By C. Jill O’Bryan
The French artist Orlan is notorious for performances within which her physique is surgically altered. In 9 such functionality surgical procedures, good points from Greek goddesses painted through Botticelli, Gérard, Moreau, and an nameless tuition of Fontainebleau artist, in addition to from da Vinci’s Mona Lisa, have been implanted into Orlan’s face. in the course of her surgical performances, audience witness a cloth tampering with the connection among the face and person id, the unique and the developed, a ancient critique of the organization of artwork with attractiveness and the feminine body.
Responding to Orlan’s definition of her functionality surgical procedures as “carnal art,” C. Jill O’Bryan considers how the artist’s ever-fluctuating reconstructions of her face query idealized good looks and feminine id, persuasively arguing that Orlan’s surgically reinvented face succeeds in either reinforcing and breaking up corporeal subjectivity and illustration. O’Bryan contextualizes Orlan’s operations in the centuries-long background of public dissections and surgical procedures, lavish anatomical illustrations created to attract the gaze into the opened anatomy, Artaud’s “Theater of Cruelty” within the early 20th century, and modern works and performances by way of Cindy Sherman, Hans Bellman, and Annie Sprinkle.
A compelling blurring of the road among feminist idea and paintings feedback, O’Bryan’s shut exam of Orlan’s functionality surgical procedures complicates and reconfigures the inspiration of identity—and its relation to the body—at the very boundary dividing paintings from id.
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Additional info for Carnal Art: Orlan’s Refacing
124 Several postconference discussions (both in and out of classes) focused on how intolerable her performance surgeries were, decadent and mad performances that not only were oﬀensive but also possibly took a step backward in the continuum of feminist political thinking. Although there seemed to be a consensus that her work challenged feminist ideologies, it was received with a profound ambivalence. Through the years I have watched this response reverberate through her audiences. Orlan expects this and excuses beforehand those who cannot watch her performances or tolerate her work.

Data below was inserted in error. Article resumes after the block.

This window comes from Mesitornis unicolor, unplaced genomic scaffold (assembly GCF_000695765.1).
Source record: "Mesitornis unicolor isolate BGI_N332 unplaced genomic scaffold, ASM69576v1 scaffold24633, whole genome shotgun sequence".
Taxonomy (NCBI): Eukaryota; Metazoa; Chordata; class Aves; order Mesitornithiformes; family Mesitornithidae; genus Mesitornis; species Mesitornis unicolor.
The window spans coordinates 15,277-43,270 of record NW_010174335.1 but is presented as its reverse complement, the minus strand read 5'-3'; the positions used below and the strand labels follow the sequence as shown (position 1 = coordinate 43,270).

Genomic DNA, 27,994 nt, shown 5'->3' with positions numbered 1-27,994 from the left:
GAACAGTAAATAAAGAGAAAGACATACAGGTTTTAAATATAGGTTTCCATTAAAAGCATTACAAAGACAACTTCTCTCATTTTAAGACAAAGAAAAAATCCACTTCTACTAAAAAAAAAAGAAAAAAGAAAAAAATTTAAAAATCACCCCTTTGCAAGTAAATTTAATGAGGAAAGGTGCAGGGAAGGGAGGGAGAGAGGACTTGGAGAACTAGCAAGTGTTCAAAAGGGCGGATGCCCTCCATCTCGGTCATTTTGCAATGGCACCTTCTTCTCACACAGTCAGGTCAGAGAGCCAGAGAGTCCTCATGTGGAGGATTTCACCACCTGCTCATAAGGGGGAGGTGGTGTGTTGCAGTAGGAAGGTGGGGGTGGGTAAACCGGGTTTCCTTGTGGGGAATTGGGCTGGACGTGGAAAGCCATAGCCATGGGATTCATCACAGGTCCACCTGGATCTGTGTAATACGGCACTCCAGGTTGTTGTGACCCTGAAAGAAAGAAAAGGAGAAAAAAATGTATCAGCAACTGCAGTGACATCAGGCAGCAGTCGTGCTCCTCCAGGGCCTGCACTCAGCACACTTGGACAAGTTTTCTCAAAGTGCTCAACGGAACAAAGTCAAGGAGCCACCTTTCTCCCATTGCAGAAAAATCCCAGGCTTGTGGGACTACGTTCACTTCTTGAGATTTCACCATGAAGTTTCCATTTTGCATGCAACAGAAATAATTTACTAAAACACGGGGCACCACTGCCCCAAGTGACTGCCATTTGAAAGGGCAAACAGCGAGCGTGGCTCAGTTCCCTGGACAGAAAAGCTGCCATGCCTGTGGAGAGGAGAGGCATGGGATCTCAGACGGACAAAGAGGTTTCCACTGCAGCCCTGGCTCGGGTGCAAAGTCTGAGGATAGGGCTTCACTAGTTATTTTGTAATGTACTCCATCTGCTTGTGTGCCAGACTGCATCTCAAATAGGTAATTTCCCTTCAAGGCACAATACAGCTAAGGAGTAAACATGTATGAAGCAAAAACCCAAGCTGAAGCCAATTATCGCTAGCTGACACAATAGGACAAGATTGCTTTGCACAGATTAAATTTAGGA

Female beauty is at one and the same time the monstrous feminine. In the photograph Oﬃcial Portrait with Bride of Frankenstein Wig (), taken just after the third surgery,74 Orlan leans forward, resting her chin on one hand, which wears a black glove and large gold rings (Figure ). Her plump red lips and smooth, unscarred skin are radiant. Her wig, large, black, wavy, and piled on top of her head, is adorned with two stripes of white hair that emanate from her temples. She is strikingly beautiful in this theatrical portrait.
Orlan expects this and excuses beforehand those who cannot watch her performances or tolerate her work. The uneasiness exhibited by her feminist audience is most likely due to the fact that Orlan’s work does not overtly reinforce feminist ideologies by reproducing them in a didactic politicized form that cannot be misinterpreted. She has never communicated “safe” feminist aesthetics. Rather, Orlan’s aesthetics deconstructs feminine beauty through the use of her own body as sculptable material. Far from seeking beauty or promotional advertisement for cosmetic surgery, she utilizes medical technology to make herself unattractive.